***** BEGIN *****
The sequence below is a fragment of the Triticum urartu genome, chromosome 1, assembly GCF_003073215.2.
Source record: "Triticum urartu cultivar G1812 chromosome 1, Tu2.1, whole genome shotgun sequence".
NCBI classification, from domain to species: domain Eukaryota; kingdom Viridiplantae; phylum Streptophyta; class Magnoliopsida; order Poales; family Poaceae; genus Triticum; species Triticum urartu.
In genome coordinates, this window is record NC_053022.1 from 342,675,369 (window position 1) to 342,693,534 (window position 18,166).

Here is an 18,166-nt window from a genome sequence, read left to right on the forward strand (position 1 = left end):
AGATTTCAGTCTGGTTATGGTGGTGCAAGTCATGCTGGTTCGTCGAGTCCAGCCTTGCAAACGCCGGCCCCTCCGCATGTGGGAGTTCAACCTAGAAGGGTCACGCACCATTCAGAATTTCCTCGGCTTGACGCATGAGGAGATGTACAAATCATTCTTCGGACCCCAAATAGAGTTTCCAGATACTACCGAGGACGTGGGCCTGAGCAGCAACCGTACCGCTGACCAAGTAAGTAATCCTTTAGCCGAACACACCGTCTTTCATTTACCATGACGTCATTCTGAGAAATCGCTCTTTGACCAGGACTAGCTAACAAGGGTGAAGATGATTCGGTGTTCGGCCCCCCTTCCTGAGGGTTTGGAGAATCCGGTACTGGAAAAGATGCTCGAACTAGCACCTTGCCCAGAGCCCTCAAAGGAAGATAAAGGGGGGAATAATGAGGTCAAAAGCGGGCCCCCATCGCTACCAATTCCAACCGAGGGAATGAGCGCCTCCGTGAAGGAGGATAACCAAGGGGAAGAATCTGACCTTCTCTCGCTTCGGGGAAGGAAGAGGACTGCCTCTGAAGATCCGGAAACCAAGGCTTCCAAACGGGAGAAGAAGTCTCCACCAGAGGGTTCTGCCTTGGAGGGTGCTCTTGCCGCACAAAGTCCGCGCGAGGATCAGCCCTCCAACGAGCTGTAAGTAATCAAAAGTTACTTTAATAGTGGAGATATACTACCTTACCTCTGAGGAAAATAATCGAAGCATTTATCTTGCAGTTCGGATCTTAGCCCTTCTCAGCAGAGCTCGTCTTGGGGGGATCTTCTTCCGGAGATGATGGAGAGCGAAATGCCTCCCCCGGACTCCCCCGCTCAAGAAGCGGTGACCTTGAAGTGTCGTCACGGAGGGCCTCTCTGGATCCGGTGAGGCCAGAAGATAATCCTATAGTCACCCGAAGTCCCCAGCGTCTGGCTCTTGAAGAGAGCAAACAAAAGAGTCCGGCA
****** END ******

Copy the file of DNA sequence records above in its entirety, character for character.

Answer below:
The sequence below is a fragment of the Triticum urartu genome, chromosome 1, assembly GCF_003073215.2.
Source record: "Triticum urartu cultivar G1812 chromosome 1, Tu2.1, whole genome shotgun sequence".
NCBI classification, from domain to species: domain Eukaryota; kingdom Viridiplantae; phylum Streptophyta; class Magnoliopsida; order Poales; family Poaceae; genus Triticum; species Triticum urartu.
In genome coordinates, this window is record NC_053022.1 from 342,675,369 (window position 1) to 342,693,534 (window position 18,166).

Here is an 18,166-nt window from a genome sequence, read left to right on the forward strand (position 1 = left end):
AGATTTCAGTCTGGTTATGGTGGTGCAAGTCATGCTGGTTCGTCGAGTCCAGCCTTGCAAACGCCGGCCCCTCCGCATGTGGGAGTTCAACCTAGAAGGGTCACGCACCATTCAGAATTTCCTCGGCTTGACGCATGAGGAGATGTACAAATCATTCTTCGGACCCCAAATAGAGTTTCCAGATACTACCGAGGACGTGGGCCTGAGCAGCAACCGTACCGCTGACCAAGTAAGTAATCCTTTAGCCGAACACACCGTCTTTCATTTACCATGACGTCATTCTGAGAAATCGCTCTTTGACCAGGACTAGCTAACAAGGGTGAAGATGATTCGGTGTTCGGCCCCCCTTCCTGAGGGTTTGGAGAATCCGGTACTGGAAAAGATGCTCGAACTAGCACCTTGCCCAGAGCCCTCAAAGGAAGATAAAGGGGGGAATAATGAGGTCAAAAGCGGGCCCCCATCGCTACCAATTCCAACCGAGGGAATGAGCGCCTCCGTGAAGGAGGATAACCAAGGGGAAGAATCTGACCTTCTCTCGCTTCGGGGAAGGAAGAGGACTGCCTCTGAAGATCCGGAAACCAAGGCTTCCAAACGGGAGAAGAAGTCTCCACCAGAGGGTTCTGCCTTGGAGGGTGCTCTTGCCGCACAAAGTCCGCGCGAGGATCAGCCCTCCAACGAGCTGTAAGTAATCAAAAGTTACTTTAATAGTGGAGATATACTACCTTACCTCTGAGGAAAATAATCGAAGCATTTATCTTGCAGTTCGGATCTTAGCCCTTCTCAGCAGAGCTCGTCTTGGGGGGATCTTCTTCCGGAGATGATGGAGAGCGAAATGCCTCCCCCGGACTCCCCCGCTCAAGAAGCGGTGACCTTGAAGTGTCGTCACGGAGGGCCTCTCTGGATCCGGTGAGGCCAGAAGATAATCCTATAGTCACCCGAAGTCCCCAGCGTCTGGCTCTTGAAGAGAGCAAACAAAAGAGTCCGGCA